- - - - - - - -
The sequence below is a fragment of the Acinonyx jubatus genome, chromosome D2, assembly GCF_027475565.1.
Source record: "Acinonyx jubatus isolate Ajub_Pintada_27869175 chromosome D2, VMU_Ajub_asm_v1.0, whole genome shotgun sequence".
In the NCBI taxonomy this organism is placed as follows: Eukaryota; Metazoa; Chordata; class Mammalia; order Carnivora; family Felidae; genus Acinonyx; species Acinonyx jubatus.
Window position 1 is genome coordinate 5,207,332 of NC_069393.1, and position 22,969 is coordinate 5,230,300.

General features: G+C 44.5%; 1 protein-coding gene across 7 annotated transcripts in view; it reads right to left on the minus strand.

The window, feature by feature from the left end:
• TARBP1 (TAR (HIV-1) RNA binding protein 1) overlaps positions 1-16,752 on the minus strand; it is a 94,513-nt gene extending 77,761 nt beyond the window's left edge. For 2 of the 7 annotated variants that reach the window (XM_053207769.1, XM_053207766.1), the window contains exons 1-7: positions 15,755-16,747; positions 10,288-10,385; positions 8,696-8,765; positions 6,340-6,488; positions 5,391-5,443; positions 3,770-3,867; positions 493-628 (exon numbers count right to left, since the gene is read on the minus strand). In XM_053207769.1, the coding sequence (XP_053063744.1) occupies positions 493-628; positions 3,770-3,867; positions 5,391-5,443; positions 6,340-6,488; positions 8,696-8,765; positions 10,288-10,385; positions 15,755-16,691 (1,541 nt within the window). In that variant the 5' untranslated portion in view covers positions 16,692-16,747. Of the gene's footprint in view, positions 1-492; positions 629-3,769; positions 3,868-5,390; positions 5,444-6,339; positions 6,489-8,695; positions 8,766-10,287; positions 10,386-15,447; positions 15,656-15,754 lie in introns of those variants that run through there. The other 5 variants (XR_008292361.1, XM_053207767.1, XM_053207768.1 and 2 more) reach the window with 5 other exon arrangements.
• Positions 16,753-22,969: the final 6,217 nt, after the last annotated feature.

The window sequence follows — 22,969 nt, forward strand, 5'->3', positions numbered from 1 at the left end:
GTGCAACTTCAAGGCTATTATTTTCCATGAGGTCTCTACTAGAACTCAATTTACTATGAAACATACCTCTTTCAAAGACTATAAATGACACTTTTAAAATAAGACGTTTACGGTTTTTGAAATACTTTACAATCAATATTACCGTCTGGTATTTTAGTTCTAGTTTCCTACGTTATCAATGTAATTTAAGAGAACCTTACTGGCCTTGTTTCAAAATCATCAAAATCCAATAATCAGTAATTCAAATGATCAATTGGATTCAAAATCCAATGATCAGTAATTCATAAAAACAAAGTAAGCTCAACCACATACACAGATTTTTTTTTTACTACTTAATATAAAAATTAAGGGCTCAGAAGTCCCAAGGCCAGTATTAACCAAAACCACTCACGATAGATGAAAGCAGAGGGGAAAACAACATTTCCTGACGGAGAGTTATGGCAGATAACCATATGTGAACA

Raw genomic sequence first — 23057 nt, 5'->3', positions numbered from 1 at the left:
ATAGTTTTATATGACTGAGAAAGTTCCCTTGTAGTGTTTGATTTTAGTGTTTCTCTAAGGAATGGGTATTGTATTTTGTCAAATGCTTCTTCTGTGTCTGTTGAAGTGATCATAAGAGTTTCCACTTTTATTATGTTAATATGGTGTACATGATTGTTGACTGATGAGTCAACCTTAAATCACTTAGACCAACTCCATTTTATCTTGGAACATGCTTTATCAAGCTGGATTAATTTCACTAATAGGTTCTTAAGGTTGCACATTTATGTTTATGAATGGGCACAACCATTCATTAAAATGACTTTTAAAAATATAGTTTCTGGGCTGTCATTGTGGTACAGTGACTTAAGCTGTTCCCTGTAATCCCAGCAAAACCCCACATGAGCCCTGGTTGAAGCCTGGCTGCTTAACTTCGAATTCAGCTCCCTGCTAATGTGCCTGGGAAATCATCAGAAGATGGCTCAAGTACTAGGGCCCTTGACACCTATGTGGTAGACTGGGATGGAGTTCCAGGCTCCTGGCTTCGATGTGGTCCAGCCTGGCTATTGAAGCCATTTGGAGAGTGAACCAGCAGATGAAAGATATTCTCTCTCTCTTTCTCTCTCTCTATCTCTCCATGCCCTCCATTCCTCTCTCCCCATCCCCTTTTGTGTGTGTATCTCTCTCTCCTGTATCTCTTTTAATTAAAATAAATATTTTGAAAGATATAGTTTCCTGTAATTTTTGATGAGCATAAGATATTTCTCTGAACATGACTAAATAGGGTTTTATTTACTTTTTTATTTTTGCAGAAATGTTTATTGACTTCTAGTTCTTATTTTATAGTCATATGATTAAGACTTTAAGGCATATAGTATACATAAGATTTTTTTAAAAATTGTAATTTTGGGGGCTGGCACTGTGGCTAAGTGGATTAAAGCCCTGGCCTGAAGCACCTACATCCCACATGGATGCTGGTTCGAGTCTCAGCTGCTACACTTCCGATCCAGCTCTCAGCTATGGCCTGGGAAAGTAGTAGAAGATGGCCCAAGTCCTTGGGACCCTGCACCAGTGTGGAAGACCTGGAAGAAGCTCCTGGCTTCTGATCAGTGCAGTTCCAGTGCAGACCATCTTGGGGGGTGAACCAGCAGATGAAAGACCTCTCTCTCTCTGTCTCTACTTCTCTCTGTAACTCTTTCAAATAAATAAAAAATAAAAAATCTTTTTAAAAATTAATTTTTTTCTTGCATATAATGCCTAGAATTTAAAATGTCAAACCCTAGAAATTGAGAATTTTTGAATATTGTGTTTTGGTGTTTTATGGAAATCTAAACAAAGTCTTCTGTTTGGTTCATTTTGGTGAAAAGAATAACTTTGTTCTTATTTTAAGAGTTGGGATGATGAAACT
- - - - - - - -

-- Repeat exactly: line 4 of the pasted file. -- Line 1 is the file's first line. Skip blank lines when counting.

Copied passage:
Window position 1 is genome coordinate 5,207,332 of NC_069393.1, and position 22,969 is coordinate 5,230,300.